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The legend of Majid, in words of old friend Jamshid

In 1987, Majid last played for Mohammedan Sporting and went back to Iran

By Arindam Bandyopadhyay in Calcutta
  • Published 11.08.19, 2:55 AM
  • Updated 11.08.19, 2:55 AM
  • 2 mins read
Jamshid Nassiri Telegraph picture

The year was 1980. East Bengal saw a massive exodus of star players to Mohammedan Sporting and were looking for reinforcements.

Three Iranians were creating waves for Aligarh Muslim University in the inter-university tournaments. East Bengal were keen to rope in the trio. Former Mohammedan Sporting football secretary Mohammed Mashud was the link between the trio and East Bengal. They took an advance of Rs 70,000 and agreed to sign on the dotted lines.

That’s how the story began. Majid Bishkar, Jamshid Nassiri and Mahmud Khabbasi landed in the city to play for a club which was smarting from the transfer blow.

Their first tournament was the Federation Cup. Their first match was against HAL and what Calcutta witnessed was sheer magic. Majid and Jamshid scored a goal each. East Bengal fans went crazy. The final against Mohun Bagan ended 1-1 and the arch-rivals were declared joint winners.

“We are from the same region — Khorramshahr in southern Iran… used to play for the same club — Shaheen. I would have gone to England for higher studies but because of Majid I came to India,” Jamshid told The Telegraph on Saturday.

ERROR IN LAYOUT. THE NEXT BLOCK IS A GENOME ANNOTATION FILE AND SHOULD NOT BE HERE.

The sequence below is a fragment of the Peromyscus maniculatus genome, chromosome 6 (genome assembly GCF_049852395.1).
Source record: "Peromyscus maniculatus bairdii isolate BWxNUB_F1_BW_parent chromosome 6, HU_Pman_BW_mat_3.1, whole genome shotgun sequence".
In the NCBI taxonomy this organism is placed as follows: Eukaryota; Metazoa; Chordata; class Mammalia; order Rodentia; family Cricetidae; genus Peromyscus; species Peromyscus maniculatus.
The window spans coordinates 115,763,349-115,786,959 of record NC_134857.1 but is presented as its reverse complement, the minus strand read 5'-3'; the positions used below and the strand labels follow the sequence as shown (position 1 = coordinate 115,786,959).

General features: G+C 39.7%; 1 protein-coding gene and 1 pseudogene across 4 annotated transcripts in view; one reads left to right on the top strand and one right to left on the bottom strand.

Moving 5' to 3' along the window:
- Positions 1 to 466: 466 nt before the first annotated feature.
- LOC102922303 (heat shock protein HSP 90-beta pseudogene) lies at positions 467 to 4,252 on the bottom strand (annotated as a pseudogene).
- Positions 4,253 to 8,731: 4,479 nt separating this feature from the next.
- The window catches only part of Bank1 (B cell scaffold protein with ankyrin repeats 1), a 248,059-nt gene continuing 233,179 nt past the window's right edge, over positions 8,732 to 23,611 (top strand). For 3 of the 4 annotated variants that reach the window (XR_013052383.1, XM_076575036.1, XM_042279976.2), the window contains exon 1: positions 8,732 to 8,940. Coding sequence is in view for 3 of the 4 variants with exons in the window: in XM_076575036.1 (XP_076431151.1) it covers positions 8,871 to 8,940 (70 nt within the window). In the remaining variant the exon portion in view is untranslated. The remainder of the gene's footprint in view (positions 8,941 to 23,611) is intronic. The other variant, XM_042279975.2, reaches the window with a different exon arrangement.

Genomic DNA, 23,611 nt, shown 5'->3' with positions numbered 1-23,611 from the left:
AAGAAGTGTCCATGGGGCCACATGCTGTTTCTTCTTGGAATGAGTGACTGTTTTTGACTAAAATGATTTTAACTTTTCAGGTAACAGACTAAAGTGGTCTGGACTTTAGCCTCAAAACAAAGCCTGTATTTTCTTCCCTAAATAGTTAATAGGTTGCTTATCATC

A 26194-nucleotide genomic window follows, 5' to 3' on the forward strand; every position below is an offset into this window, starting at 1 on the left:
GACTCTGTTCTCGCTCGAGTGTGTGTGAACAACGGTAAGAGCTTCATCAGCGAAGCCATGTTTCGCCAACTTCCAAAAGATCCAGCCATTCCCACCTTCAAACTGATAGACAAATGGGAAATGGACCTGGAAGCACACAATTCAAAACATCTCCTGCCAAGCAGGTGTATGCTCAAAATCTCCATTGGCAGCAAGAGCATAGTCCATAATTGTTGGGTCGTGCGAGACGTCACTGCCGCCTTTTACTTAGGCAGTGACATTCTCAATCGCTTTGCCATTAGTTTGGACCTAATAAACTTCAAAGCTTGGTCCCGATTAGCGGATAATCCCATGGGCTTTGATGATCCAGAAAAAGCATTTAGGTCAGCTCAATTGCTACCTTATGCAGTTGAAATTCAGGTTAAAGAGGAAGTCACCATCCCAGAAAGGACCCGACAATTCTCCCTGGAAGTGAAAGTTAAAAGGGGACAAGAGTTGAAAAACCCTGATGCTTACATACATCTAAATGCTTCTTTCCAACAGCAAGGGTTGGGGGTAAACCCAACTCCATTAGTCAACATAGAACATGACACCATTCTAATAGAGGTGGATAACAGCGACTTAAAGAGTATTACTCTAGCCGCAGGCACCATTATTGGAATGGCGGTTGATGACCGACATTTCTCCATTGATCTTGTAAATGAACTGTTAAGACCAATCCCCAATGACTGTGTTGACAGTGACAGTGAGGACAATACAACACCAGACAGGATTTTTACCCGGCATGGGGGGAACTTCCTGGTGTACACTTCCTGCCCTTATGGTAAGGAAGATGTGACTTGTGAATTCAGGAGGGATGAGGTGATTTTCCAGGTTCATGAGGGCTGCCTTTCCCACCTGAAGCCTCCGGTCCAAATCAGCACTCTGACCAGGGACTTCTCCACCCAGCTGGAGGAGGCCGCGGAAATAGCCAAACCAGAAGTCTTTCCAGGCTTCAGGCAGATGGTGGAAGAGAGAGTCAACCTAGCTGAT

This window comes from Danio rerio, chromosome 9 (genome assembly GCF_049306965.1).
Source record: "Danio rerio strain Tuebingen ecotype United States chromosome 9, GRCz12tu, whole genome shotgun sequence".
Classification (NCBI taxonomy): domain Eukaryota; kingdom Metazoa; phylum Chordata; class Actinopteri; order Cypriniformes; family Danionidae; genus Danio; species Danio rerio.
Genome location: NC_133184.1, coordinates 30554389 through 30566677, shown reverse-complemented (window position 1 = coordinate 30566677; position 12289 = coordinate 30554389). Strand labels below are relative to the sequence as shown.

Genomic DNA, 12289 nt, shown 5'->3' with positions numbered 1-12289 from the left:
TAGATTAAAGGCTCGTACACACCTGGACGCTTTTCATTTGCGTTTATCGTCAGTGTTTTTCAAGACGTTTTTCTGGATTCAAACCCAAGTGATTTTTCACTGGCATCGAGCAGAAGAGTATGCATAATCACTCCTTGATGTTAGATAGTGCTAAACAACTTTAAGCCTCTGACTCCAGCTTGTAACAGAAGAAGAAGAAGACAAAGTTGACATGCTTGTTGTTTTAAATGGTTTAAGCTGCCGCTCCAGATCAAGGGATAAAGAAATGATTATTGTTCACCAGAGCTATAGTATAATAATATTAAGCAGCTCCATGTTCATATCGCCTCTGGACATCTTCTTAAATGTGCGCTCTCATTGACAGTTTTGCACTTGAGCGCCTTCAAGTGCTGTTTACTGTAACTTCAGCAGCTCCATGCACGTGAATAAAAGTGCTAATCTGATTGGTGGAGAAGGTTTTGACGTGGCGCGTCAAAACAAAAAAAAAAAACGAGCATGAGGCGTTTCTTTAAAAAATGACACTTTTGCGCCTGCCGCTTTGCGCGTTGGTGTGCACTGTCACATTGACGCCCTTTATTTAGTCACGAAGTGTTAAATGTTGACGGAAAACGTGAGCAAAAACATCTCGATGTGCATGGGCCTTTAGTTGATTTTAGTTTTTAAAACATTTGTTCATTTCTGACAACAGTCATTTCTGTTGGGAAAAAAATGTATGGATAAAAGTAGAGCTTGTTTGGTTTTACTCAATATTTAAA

“We first came to Aligarh in June 1979… then to Calcutta in 1980. We used to stay at a hotel in south Calcutta. After the morning practice sessions we used to wander in the New Market and Park Street areas. Only the three of us would take part in another training session in the late afternoons,” Jamshid took a trip down memory lane.

Jamshid said he was thinking of taking Majid, who will be in the city in connection with East Bengal’s centenary celebrations, to the latter’s ‘once favourite’ Park Street.

“I plan to take him around Park Street. Someone who has seen the Park Street of the 80s, will not be able to recognise the area now. Majid told me he also would love to see the Maidan. He is coming for a short time. I don’t know whether we will have the time to go there, but will try.”

According to Jamshid, Majid, during his playing days, was very moody. “Majid was very moody. I believe he still is,” Jamshid said. But as a player he was out of the world. The Majid-Jamshid combination was a superhit.”

In 1987, Majid last played for Mohammedan Sporting and went back to Iran. But Jamshid stayed back. He is now a Bengali to the core.

Emeka Ezeugo, Jose Ramirez Barreto, Ranty Martins, Beto… Indian football has seen a host of foreigners plying their trade. To Jamshid though his friend remains the best. “I have not seen any foreign player in India who can match Majid,” Jamshid said.

“I tell you about one goal he scored 36 years back. In the 1983 Federation Cup final, we were in Mohammedan Sporting. Mohun Bagan conceded a free-kick in the centre-circle region. Majid scored from there. It was unbelievable and even the Bagan players clapped. Only he could score gems like that,” Jamshid signed off.